ビットコイン、ドル建で史上最高値更新

3 days 21 hours ago
あるAnonymous Coward 曰く、ビットコインの値上がりが止まらない。何度も暴落しては最高値を更新し続けている仮想通貨ビットコインだが、20日未明に6万6976ドルまで上昇し、史上最高値を更新したそうだ(Bloomberg)。 背景には米SECがビットコインETFを初めて承認したことで市場が好感したそうだが、実のところ、コロナ禍で各国政府が通貨を過剰供給(ばら撒いた)ことで各国通貨の信用不安が起きているのではないかと推察している。諸兄らはどう考えるだろうか。

すべて読む | セキュリティセクション | 暗号 | お金 |

関連ストーリー:
2020年、ビットコインで利益を得た国ランキング、1位アメリカ人、2位中国、3位は日本 2021年06月17日
米パイプラインのサイバー攻撃事件、FBIが身代金の大半を奪還に成功 2021年06月09日
エルサルバドル、世界で初めてビットコインを法定通貨とする法案提出へ 2021年06月07日
イーロン・マスクに振り回される暗号資産にウォール街が疑問を持ち始める 2021年05月19日
ビットコインの取引単位を「サトシ」に変更しようという提案が出る 2021年05月14日
暗号資産「Chia」のマイニング需要増加で、今度はHDDやSSDが品薄になる可能性 2021年04月21日
ビットコインが過去最高値を更新。しかし電力消費量はGoogle全体の10倍に 2021年04月15日

nagazou

JVN: OPC 製品における複数の脆弱性

4 days 1 hour ago
OPC Foundation が提供する OPC UA 製品および Unified Automation が提供する OPC UA クライアント / サーバの SDK バンドルには、複数の脆弱性が存在します。

Police Can’t Demand You Reveal Your Phone Passcode and Then Tell a Jury You Refused

4 days 3 hours ago

The Utah Supreme Court is the latest stop in EFF’s roving campaign to establish your Fifth Amendment right to refuse to provide your password to law enforcement. Yesterday, along with the ACLU, we filed an amicus brief in State v. Valdez, arguing that the constitutional privilege against self-incrimination prevents the police from forcing suspects to reveal the contents of their minds. That includes revealing a memorized passcode or directly entering the passcode to unlock a device.

In Valdez, the defendant was charged with kidnapping his ex-girlfriend after arranging a meeting under false pretenses. During his arrest, police found a cell phone in Valdez’s pocket that they wanted to search for evidence that he set up the meeting, but Valdez refused to tell them the passcode. Unlike many other cases raising these issues, however, the police didn’t bother seeking a court order to compel Valdez to reveal his passcode. Instead, during trial, the prosecution offered testimony and argument about his refusal. The defense argued that this violated the defendant’s Fifth Amendment right to remain silent, which also prevents the state from commenting on his silence. The court of appeals agreed, and now the state has appealed to the Utah Supreme Court.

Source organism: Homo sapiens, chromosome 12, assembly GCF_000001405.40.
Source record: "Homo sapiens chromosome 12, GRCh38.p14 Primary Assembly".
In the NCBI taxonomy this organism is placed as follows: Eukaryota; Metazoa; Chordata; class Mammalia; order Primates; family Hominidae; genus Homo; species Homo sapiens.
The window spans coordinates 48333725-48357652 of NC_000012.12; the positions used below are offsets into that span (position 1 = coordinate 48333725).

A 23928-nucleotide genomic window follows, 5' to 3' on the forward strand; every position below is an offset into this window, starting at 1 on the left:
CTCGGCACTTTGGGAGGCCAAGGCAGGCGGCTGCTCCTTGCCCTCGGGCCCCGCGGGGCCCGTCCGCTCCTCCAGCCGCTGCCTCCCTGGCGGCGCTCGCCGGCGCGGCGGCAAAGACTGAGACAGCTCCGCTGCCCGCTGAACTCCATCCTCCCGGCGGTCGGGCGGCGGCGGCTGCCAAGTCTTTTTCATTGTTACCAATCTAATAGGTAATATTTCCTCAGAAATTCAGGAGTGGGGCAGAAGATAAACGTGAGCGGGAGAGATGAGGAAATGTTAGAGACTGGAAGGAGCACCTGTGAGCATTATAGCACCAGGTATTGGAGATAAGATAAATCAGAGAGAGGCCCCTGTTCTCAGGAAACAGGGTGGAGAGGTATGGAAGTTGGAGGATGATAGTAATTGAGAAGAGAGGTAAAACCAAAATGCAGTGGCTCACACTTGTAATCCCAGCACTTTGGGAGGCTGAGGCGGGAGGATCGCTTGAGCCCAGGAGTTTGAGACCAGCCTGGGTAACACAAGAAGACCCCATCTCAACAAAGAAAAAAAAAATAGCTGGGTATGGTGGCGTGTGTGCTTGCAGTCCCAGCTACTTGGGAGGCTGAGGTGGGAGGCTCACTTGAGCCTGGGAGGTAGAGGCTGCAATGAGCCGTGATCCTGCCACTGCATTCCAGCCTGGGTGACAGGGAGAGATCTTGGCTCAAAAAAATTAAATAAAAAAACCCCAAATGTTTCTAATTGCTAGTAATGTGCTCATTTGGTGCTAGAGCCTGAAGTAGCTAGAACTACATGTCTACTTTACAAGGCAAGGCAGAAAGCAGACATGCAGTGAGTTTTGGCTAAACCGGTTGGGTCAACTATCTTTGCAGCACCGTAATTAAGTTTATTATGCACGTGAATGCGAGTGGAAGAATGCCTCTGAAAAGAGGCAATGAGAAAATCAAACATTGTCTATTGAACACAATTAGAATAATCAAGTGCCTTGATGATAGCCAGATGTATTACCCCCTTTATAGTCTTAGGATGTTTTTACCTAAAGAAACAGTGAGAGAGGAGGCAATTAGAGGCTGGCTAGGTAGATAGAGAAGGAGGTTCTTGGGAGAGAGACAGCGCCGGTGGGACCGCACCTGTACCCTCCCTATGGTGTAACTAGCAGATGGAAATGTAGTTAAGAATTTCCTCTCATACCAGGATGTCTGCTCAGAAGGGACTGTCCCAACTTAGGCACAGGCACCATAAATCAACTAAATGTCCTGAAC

As we write in the brief: 

The State cannot compel a suspect to recall and share information that exists only in his mind. The realities of the digital age only magnify the concerns that animate the Fifth Amendment’s protections. In accordance with these principles, the Court of Appeals held that communicating a memorized passcode is testimonial, and thus the State’s use at trial of Mr. Valdez’s refusal to do so violated his privilege against self-incrimination. Despite the modern technological context, this case turns on one of the most fundamental protections in our constitutional system: an accused person’s ability to exercise his Fifth Amendment rights without having his silence used against him. The Court of Appeals’ decision below rightly rejected the State’s circumvention of this protection. This Court should uphold that decision and extend that protection to all Utahns.

Protecting these fundamental rights is only more important as we also fight to keep automated surveillance that would compromise our security and privacy off our devices. We’ll await a decision on this important issue from the Utah Supreme Court.

Related Cases: Andrews v. New Jersey
Andrew Crocker